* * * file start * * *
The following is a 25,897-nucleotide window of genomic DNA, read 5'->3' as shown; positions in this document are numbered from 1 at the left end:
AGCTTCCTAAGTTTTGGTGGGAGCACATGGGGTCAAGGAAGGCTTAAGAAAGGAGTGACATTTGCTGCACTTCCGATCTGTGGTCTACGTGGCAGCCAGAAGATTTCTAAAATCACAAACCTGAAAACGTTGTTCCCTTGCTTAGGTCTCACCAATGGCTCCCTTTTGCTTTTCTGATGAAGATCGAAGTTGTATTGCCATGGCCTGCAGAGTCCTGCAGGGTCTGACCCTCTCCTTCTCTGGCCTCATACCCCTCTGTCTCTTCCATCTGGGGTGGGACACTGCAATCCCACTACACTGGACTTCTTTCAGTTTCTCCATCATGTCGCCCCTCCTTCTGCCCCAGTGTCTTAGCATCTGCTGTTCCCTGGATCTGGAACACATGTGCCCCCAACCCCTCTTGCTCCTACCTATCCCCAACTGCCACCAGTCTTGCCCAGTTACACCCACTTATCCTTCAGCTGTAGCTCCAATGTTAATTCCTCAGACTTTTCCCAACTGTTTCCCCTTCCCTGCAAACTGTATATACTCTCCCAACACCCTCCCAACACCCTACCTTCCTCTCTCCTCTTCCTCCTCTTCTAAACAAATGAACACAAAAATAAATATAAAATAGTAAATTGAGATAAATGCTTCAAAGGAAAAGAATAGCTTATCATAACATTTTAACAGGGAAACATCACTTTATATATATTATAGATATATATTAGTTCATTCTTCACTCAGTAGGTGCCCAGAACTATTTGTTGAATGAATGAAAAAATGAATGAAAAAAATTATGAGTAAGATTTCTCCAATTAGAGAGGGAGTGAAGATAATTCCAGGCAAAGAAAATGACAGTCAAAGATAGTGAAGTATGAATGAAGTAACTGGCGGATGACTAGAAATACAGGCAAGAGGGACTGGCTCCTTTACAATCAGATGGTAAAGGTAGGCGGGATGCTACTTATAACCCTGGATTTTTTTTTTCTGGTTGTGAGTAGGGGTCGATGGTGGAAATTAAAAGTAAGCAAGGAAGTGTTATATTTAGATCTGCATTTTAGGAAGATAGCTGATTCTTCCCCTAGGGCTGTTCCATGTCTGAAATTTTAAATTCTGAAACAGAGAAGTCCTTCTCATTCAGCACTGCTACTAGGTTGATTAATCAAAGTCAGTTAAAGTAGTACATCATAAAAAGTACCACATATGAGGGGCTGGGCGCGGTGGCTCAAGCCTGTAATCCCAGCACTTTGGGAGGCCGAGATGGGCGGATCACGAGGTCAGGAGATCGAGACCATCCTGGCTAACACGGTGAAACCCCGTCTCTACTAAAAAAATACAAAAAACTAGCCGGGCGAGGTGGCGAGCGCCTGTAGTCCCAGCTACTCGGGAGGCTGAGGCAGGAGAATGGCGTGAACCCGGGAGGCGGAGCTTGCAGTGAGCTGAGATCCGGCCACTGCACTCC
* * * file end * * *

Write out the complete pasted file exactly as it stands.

The following is a 25,897-nucleotide window of genomic DNA, read 5'->3' as shown; positions in this document are numbered from 1 at the left end:
AGCTTCCTAAGTTTTGGTGGGAGCACATGGGGTCAAGGAAGGCTTAAGAAAGGAGTGACATTTGCTGCACTTCCGATCTGTGGTCTACGTGGCAGCCAGAAGATTTCTAAAATCACAAACCTGAAAACGTTGTTCCCTTGCTTAGGTCTCACCAATGGCTCCCTTTTGCTTTTCTGATGAAGATCGAAGTTGTATTGCCATGGCCTGCAGAGTCCTGCAGGGTCTGACCCTCTCCTTCTCTGGCCTCATACCCCTCTGTCTCTTCCATCTGGGGTGGGACACTGCAATCCCACTACACTGGACTTCTTTCAGTTTCTCCATCATGTCGCCCCTCCTTCTGCCCCAGTGTCTTAGCATCTGCTGTTCCCTGGATCTGGAACACATGTGCCCCCAACCCCTCTTGCTCCTACCTATCCCCAACTGCCACCAGTCTTGCCCAGTTACACCCACTTATCCTTCAGCTGTAGCTCCAATGTTAATTCCTCAGACTTTTCCCAACTGTTTCCCCTTCCCTGCAAACTGTATATACTCTCCCAACACCCTCCCAACACCCTACCTTCCTCTCTCCTCTTCCTCCTCTTCTAAACAAATGAACACAAAAATAAATATAAAATAGTAAATTGAGATAAATGCTTCAAAGGAAAAGAATAGCTTATCATAACATTTTAACAGGGAAACATCACTTTATATATATTATAGATATATATTAGTTCATTCTTCACTCAGTAGGTGCCCAGAACTATTTGTTGAATGAATGAAAAAATGAATGAAAAAAATTATGAGTAAGATTTCTCCAATTAGAGAGGGAGTGAAGATAATTCCAGGCAAAGAAAATGACAGTCAAAGATAGTGAAGTATGAATGAAGTAACTGGCGGATGACTAGAAATACAGGCAAGAGGGACTGGCTCCTTTACAATCAGATGGTAAAGGTAGGCGGGATGCTACTTATAACCCTGGATTTTTTTTTTCTGGTTGTGAGTAGGGGTCGATGGTGGAAATTAAAAGTAAGCAAGGAAGTGTTATATTTAGATCTGCATTTTAGGAAGATAGCTGATTCTTCCCCTAGGGCTGTTCCATGTCTGAAATTTTAAATTCTGAAACAGAGAAGTCCTTCTCATTCAGCACTGCTACTAGGTTGATTAATCAAAGTCAGTTAAAGTAGTACATCATAAAAAGTACCACATATGAGGGGCTGGGCGCGGTGGCTCAAGCCTGTAATCCCAGCACTTTGGGAGGCCGAGATGGGCGGATCACGAGGTCAGGAGATCGAGACCATCCTGGCTAACACGGTGAAACCCCGTCTCTACTAAAAAAATACAAAAAACTAGCCGGGCGAGGTGGCGAGCGCCTGTAGTCCCAGCTACTCGGGAGGCTGAGGCAGGAGAATGGCGTGAACCCGGGAGGCGGAGCTTGCAGTGAGCTGAGATCCGGCCACTGCACTCC